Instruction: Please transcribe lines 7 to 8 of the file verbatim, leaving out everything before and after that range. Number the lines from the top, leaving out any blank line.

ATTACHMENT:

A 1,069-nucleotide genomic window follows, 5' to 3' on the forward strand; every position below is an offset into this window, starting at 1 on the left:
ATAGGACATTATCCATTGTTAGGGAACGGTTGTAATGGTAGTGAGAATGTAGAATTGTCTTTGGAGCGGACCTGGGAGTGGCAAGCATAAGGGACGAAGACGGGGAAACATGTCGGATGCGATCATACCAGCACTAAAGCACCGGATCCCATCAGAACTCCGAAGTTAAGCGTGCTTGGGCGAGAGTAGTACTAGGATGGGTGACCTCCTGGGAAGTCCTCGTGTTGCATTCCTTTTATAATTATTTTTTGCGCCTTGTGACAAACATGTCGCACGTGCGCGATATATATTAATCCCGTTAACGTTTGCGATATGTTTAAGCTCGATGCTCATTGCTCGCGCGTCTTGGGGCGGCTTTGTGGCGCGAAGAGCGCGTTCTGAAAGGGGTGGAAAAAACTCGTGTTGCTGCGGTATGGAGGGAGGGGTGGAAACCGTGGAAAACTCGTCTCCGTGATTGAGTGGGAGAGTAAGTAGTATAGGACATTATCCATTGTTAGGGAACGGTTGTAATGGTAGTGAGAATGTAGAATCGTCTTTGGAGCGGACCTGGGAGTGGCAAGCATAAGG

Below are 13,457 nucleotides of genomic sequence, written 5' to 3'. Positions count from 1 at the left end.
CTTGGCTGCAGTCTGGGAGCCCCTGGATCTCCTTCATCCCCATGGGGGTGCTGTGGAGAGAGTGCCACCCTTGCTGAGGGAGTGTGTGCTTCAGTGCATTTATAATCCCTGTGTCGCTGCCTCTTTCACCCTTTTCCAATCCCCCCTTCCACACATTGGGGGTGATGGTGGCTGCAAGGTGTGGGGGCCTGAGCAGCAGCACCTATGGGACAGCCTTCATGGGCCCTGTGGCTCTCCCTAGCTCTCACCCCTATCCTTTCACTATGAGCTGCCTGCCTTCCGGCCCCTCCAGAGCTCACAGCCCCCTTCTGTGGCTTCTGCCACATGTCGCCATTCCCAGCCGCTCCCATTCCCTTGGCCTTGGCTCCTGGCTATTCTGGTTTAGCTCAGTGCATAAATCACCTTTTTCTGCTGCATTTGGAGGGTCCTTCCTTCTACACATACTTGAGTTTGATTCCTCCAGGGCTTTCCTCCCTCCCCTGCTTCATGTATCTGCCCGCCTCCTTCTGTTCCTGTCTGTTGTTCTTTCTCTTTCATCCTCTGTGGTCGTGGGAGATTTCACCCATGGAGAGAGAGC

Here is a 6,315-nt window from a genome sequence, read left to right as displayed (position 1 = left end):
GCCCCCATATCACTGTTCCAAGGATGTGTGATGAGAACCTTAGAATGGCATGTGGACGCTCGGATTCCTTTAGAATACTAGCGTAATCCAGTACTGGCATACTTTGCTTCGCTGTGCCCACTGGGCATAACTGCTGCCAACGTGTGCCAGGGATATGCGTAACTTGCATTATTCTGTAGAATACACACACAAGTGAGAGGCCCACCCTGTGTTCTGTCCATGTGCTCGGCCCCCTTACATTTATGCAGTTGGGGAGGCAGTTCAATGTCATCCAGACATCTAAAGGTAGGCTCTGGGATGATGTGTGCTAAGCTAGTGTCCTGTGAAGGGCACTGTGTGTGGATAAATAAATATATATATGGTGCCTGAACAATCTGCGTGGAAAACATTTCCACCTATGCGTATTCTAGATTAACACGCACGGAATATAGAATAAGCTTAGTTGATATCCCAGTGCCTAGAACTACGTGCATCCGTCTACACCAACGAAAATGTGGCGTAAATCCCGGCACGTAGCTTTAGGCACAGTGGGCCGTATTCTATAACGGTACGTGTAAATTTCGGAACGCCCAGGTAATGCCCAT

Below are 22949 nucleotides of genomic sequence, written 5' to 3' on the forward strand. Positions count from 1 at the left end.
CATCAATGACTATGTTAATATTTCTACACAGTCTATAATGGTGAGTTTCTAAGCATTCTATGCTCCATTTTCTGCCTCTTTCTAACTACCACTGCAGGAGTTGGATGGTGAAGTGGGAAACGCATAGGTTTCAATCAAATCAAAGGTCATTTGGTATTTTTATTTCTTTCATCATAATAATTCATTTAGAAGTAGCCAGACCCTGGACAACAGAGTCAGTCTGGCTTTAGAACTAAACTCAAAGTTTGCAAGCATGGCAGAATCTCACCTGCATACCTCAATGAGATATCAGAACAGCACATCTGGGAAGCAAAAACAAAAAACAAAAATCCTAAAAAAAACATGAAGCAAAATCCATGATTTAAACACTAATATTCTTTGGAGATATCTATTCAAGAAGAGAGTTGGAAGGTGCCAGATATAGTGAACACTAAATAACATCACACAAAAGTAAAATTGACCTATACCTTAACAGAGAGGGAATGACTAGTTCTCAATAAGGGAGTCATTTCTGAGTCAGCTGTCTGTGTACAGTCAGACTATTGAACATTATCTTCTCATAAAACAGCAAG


Below are 22949 nucleotides of genomic sequence, written 5' to 3' on the forward strand. Positions count from 1 at the left end.
CATCAATGACTATGTTAATATTTCTACACAGTCTATAATGGTGAGTTTCTAAGCATTCTATGCTCCATTTTCTGCCTCTTTCTAACTACCACTGCAGGAGTTGGATGGTGAAGTGGGAAACGCATAGGTTTCAATCAAATCAAAGGTCATTTGGTATTTTTATTTCTTTCATCATAATAATTCATTTAGAAGTAGCCAGACCCTGGACAACAGAGTCAGTCTGGCTTTAGAACTAAACTCAAAGTTTGCAAGCATGGCAGAATCTCACCTGCATACCTCAATGAGATATCAGAACAGCACATCTGGGAAGCAAAAACAAAAAACAAAAATCCTAAAAAAAACATGAAGCAAAATCCATGATTTAAACACTAATATTCTTTGGAGATATCTATTCAAGAAGAGAGTTGGAAGGTGCCAGATATAGTGAACACTAAATAACATCACACAAAAGTAAAATTGACCTATACCTTAACAGAGAGGGAATGACTAGTTCTCAATAAGGGAGTCATTTCTGAGTCAGCTGTCTGTGTACAGTCAGACTATTGAACATTATCTTCTCATAAAACAGCAAG